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Dispersion Modeling

Definition Overview

Definition

Dispersion modeling is a mathematical simulation of emissions as they are transported throughout the atmosphere.

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AQ System Flow Chart Highlighting AQ Modeling
Overview

Dispersion models replicate atmospheric conditions, (which includes wind speed and direction, air temperature and mixing height), and provide an estimate of the concentration of pollutants as they travel away from an emission source. These models can also generate estimates of secondary formation of pollution by incorporating atmospheric chemistry into the model. Dispersion models can be used to determine whether a new source will adversely impact an area or to predict whether the control of an individual source will have a beneficial effect. Dispersion models are used when a prediction of ambient concentrations is necessary, such as in a new source review or evaluating emissions reduction plans.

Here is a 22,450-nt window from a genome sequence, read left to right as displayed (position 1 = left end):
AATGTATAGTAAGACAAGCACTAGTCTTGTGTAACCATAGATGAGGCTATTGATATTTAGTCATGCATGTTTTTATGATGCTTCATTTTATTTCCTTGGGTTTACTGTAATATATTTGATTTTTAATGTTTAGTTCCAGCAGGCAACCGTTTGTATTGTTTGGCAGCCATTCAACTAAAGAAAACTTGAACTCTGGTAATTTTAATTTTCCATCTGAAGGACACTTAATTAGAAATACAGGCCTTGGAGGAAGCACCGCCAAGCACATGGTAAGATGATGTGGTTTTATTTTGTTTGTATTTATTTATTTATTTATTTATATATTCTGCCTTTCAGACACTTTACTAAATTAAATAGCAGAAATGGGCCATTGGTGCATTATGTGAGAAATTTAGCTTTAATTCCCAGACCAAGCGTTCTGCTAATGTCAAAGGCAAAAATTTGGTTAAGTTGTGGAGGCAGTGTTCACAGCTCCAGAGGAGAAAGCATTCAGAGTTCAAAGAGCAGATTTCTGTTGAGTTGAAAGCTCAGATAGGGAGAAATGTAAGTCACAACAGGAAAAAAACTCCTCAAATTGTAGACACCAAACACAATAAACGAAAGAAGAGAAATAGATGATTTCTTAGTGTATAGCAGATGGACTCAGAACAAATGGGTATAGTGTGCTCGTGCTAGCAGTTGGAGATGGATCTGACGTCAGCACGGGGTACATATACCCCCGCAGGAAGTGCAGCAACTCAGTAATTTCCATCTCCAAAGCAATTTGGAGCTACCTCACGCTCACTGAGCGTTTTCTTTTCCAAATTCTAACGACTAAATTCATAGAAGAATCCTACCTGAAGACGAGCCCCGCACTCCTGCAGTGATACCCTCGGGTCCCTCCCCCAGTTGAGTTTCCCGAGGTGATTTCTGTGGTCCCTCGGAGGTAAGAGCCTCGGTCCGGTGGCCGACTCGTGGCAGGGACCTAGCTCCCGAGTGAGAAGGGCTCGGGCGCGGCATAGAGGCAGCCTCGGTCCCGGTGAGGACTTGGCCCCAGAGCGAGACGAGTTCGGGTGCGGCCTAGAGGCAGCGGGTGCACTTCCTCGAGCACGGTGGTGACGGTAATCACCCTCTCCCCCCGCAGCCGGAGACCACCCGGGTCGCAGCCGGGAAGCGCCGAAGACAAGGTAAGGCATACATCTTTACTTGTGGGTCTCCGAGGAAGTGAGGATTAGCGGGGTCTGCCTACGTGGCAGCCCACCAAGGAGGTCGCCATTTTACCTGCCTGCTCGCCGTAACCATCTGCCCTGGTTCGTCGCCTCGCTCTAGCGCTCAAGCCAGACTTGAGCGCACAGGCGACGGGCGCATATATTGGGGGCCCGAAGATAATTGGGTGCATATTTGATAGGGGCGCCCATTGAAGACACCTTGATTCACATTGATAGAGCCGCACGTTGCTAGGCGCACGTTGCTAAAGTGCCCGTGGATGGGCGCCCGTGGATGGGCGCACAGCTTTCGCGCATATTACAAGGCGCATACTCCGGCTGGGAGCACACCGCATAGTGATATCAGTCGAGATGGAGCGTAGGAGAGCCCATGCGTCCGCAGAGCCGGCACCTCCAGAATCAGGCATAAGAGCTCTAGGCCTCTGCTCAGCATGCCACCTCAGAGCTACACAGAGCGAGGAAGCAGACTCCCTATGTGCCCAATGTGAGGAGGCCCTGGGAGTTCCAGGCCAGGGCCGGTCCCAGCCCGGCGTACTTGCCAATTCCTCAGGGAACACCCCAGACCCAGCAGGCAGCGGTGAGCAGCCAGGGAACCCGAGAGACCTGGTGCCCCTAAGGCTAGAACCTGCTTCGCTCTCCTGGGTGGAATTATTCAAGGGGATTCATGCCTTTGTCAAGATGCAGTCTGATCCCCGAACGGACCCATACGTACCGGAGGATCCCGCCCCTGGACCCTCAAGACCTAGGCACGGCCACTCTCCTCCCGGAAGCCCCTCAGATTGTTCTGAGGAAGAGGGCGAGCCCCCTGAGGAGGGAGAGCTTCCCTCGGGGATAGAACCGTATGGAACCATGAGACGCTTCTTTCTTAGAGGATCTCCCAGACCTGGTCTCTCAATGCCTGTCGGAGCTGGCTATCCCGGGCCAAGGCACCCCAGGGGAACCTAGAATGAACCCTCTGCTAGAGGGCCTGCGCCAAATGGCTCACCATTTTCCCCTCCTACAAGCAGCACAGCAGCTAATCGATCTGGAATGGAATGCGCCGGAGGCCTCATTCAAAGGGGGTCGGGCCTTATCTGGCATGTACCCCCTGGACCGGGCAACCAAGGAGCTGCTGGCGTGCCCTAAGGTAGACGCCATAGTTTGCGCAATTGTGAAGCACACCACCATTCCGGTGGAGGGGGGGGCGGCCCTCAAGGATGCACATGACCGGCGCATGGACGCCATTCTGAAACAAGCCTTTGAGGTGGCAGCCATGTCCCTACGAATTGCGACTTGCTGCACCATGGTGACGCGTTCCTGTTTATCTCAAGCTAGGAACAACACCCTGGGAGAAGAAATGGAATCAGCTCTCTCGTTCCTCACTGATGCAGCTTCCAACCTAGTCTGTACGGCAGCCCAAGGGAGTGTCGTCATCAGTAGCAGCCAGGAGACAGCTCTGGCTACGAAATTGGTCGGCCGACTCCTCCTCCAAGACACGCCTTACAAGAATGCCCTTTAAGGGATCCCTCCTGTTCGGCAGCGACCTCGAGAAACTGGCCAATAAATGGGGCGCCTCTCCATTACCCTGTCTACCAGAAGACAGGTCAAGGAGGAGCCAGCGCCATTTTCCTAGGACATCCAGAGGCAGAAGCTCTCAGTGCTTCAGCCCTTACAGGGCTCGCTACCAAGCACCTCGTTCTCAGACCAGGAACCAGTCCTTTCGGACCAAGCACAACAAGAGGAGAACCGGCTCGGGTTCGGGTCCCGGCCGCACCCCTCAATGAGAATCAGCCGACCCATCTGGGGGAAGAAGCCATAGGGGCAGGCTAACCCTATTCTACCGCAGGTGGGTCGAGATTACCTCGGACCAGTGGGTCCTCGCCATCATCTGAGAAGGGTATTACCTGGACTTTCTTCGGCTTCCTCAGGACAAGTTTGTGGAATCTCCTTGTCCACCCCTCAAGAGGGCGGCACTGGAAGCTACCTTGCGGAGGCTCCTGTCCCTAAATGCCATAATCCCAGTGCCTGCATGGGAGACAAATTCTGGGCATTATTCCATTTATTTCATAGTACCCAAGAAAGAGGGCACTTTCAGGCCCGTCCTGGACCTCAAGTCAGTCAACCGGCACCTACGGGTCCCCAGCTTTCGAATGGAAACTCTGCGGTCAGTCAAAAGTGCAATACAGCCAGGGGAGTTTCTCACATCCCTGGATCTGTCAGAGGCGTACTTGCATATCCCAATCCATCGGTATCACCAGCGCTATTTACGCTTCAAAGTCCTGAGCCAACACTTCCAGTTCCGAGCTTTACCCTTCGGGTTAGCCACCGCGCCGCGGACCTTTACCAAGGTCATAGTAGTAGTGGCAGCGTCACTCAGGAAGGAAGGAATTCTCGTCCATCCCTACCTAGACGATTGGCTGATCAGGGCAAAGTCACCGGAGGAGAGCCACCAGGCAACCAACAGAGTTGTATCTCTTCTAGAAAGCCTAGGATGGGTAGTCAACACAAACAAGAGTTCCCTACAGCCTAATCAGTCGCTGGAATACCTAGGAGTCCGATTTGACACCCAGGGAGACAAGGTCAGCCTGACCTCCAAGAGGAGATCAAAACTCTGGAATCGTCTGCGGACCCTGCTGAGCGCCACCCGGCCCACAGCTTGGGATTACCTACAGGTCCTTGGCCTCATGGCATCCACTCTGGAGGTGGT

The available dispersion models vary in their complexity. At a minimum, most of the models require meteorological data, emissions data, and details about the facilities in question (such as stack height, gas exit velocity, etc). Some of the more complex models require topography information, individual chemical characteristics and land use data. The output from this type of model is a prediction of the concentration of the pollutant in question throughout the appropriate region (which depends on the model chosen).

EPA has detailed recommendations (PDF, 352 KB) regarding which models to use under what circumstances. Briefly, the recommended models include BLP, CALINE3, CALPUFF, CTDMPLUS, ISC3, and OCD. All of these models (and many more) are available for download on the EPA website.

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